He also pondered whether the U.K. has the authority to set up a group about following rules, after it moved to breach international law by unilaterally overriding the Brexit Withdrawal Agreement it signed with Brussels. “Britain’s credibility in doing anything like this is minimal,” he said.
The Labour Party took a similar line. Shadow Trade Minister Bill Esterson said “the decision by the Tory government to violate international law via the Internal Market Bill and their continued sale of arms to Saudi Arabia for use in Yemen is dangerously counterproductive and undermines our international standing and influence.”
Others fear a clearer movement towards global factions could worsen tensions and trade flows. Carolyn Fairbairn, director general of the Confederation of British Industry, argued that although WTO reform is needed, a multilateral approach with all “growth nations” is best, especially when the coronavirus pandemic continues to wreak economic havok. “What businesses fear is a fragmentation of the world economy into different spheres,” she said. “That is fundamentally anti-prosperity, and creates barriers to trade that will ultimately make it harder to grow and thrive.”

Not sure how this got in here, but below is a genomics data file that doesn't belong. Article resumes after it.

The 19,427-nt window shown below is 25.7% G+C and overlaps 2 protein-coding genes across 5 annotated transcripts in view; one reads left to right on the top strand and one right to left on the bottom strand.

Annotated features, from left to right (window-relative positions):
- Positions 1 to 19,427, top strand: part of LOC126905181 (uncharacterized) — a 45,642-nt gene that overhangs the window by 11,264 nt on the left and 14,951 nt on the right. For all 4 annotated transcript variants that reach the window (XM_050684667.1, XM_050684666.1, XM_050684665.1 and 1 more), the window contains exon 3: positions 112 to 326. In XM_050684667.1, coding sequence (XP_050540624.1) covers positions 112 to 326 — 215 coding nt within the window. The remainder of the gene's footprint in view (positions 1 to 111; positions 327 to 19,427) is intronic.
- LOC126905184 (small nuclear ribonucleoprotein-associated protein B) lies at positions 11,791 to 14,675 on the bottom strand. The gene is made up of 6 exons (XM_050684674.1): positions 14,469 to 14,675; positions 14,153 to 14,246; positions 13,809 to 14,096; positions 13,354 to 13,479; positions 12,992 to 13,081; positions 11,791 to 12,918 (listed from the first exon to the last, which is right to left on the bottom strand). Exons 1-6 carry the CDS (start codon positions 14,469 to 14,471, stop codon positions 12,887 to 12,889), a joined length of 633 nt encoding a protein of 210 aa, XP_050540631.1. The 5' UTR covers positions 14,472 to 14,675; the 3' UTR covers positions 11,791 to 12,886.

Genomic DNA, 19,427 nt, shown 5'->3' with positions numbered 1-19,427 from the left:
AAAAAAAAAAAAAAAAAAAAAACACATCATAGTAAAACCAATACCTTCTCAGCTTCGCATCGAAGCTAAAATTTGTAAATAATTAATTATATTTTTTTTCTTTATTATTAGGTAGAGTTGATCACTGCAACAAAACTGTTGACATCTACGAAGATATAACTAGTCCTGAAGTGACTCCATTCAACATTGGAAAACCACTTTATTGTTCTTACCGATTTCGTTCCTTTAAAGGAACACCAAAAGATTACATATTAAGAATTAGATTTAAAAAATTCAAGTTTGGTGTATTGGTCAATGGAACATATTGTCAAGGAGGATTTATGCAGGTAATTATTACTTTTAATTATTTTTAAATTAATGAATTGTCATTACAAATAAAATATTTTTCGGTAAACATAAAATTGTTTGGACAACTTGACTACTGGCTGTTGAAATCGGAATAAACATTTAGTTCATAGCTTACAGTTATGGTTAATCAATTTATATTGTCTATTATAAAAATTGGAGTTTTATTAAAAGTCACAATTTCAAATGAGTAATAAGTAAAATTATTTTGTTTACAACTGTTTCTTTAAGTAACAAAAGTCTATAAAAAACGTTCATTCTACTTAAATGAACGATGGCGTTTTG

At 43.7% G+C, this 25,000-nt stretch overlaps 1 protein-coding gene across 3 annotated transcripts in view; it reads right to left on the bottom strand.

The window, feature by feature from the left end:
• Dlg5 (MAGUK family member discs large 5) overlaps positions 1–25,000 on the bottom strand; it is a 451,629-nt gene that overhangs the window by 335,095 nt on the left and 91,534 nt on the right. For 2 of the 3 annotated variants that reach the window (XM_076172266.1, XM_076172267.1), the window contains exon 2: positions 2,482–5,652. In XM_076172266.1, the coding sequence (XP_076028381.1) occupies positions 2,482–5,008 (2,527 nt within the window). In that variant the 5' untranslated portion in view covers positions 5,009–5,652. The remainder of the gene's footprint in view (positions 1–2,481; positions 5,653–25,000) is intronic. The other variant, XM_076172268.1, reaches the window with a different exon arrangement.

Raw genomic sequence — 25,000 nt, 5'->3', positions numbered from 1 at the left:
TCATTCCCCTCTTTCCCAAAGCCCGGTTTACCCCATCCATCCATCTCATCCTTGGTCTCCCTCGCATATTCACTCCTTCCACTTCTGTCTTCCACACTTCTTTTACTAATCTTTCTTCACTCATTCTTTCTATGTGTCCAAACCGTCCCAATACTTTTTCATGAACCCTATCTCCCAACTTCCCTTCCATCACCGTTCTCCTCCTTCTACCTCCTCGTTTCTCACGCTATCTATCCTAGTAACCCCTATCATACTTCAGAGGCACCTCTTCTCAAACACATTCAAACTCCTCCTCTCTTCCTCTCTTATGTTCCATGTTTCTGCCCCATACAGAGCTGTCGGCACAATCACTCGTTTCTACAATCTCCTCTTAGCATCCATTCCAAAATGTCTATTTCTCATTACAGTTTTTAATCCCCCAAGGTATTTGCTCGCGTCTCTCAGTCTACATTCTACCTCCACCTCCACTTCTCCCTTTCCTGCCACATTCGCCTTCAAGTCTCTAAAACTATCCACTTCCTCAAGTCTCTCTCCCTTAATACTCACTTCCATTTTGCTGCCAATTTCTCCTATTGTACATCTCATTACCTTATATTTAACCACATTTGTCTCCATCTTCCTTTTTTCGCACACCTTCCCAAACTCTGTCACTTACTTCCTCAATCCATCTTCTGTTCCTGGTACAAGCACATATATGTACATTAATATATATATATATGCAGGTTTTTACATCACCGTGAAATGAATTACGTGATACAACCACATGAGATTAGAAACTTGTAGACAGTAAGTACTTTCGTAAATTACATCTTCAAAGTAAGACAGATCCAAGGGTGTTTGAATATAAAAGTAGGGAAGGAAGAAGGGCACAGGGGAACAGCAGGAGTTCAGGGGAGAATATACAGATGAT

But there are calls for Britain to go even further than the Tugendhat approach.
Anthony Vinci, an adjunct senior fellow at the U.S. Center for New American Security, said a trade talking shop would be a start, but a trade alliance along the lines of NATO would be better. The idea is that nations could impose punishments like collective tariffs on China or other alleged rule-bending states if a set line is crossed.
NATO was the threat that created the peace, and the model could be transposed to the trading realm, Vinci argues. He said without a real deterrent, rogue states will never be reined in. “By creating that threat, China would see the futility of its geo-economic actions, and so just not take them,” he said over the phone from the U.S.
With the current political turmoil in the U.S., Vinci argued Britain could be the nation best positioned to take up the mantle of creating such an alliance, with its connections to the Five Eyes security group and the Commonwealth, and with its newfound freedom on trade.